Why Choose Realtime Court Reporting?

High Demand, Great Pay, Potential for Fabulous Benefits and Growth

   DMACC'S new Court Reporting program prepares students for a variety of careers that require real-time writing skills to convert the spoken word to text via computer-aided transcription.

The many situations that require verbatim record of what was said--notably judicial proceedings but including many others—have put skilled, dependable court reporters in high demand across the country. With many court reporters retiring in the next few years, the anticipated shortage of these professionals will create even more opportunities for new DMACC graduates.

As of early 2014, the average salary for court reporters in Iowa was $48,000. According to the National Court Reporters Association, annual pay can top $100,000, prompting U.S. News & World Reports to call court reporting a “Top 50 Career” nationwide. The U.S. Bureau of Labor Statistics says the career outlook is “excellent,” with projected job growth of at least 14 percent through 2020.

DMACC Court Reporting: Exceptional Facilities, Equipment and Instruction

Based at our Newton Campus, DMACC's new program is the only one of its kind in Iowa. It was developed during a year of collaboration with the Iowa Court Reporters Association and Iowa Bar Association.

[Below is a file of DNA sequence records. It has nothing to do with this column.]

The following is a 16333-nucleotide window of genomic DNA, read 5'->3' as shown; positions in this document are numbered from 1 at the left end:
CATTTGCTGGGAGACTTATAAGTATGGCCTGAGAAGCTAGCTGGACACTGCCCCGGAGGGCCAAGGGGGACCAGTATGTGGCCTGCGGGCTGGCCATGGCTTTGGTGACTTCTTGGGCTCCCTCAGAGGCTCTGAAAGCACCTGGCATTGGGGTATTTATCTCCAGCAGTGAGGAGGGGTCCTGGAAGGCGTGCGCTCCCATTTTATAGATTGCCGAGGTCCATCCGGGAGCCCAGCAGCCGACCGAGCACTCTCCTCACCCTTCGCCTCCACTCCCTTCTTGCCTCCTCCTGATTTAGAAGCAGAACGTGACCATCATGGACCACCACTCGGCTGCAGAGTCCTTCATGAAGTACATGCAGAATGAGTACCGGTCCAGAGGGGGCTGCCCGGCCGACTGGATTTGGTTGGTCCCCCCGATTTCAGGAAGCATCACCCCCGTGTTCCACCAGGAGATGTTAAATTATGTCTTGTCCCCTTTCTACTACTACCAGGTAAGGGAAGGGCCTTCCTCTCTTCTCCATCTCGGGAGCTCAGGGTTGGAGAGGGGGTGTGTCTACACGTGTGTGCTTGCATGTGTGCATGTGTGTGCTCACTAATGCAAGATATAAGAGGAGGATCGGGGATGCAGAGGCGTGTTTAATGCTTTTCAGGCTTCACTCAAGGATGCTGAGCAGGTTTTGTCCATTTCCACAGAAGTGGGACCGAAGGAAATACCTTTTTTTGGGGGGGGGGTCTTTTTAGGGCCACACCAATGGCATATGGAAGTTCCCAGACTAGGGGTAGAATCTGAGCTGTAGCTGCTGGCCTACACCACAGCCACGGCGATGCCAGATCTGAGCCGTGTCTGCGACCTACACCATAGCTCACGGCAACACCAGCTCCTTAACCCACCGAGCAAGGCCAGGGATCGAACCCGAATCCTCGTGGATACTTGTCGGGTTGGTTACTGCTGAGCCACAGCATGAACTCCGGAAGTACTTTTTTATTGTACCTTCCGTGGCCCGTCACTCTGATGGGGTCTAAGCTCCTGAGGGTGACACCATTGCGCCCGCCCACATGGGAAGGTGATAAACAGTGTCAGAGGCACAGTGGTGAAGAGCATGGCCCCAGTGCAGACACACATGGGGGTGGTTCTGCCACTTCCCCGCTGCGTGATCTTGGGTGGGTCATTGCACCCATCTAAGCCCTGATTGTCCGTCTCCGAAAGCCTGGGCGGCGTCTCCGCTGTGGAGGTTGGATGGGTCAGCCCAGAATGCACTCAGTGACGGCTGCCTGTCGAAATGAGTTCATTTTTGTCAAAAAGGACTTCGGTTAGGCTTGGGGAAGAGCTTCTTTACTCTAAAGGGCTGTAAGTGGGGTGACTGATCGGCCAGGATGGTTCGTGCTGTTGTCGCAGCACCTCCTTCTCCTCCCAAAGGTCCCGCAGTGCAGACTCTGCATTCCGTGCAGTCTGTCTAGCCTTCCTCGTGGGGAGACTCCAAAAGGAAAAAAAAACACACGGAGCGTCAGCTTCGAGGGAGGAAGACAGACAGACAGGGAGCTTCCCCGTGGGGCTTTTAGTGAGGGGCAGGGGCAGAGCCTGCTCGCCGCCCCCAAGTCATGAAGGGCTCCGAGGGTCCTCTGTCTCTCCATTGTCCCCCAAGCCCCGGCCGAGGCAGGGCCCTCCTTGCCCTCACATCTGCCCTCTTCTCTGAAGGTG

As with all DMACC programs, Court Reporting students will learn on the same equipment used by current
professionals, and will be taught by credentialed instructors with real-world experience.

Some of the required skills for Court Reporting include:

  • Strong Vocabulary, Grammar & Editing Skills
  • Attention to detail
  • Ability to focus for extended periods
  • Precision, speed and accuracy

DMACC will also work with students to place them in paid internship positions.

Work for Yourself or Others

Skilled court reporters have many job options.

They can work directly for judges, judicial systems, law firms or freelance court reporting entities that often require written records of meetings.

Some become independent contractors or even manage their own businesses, employing others who share their skills.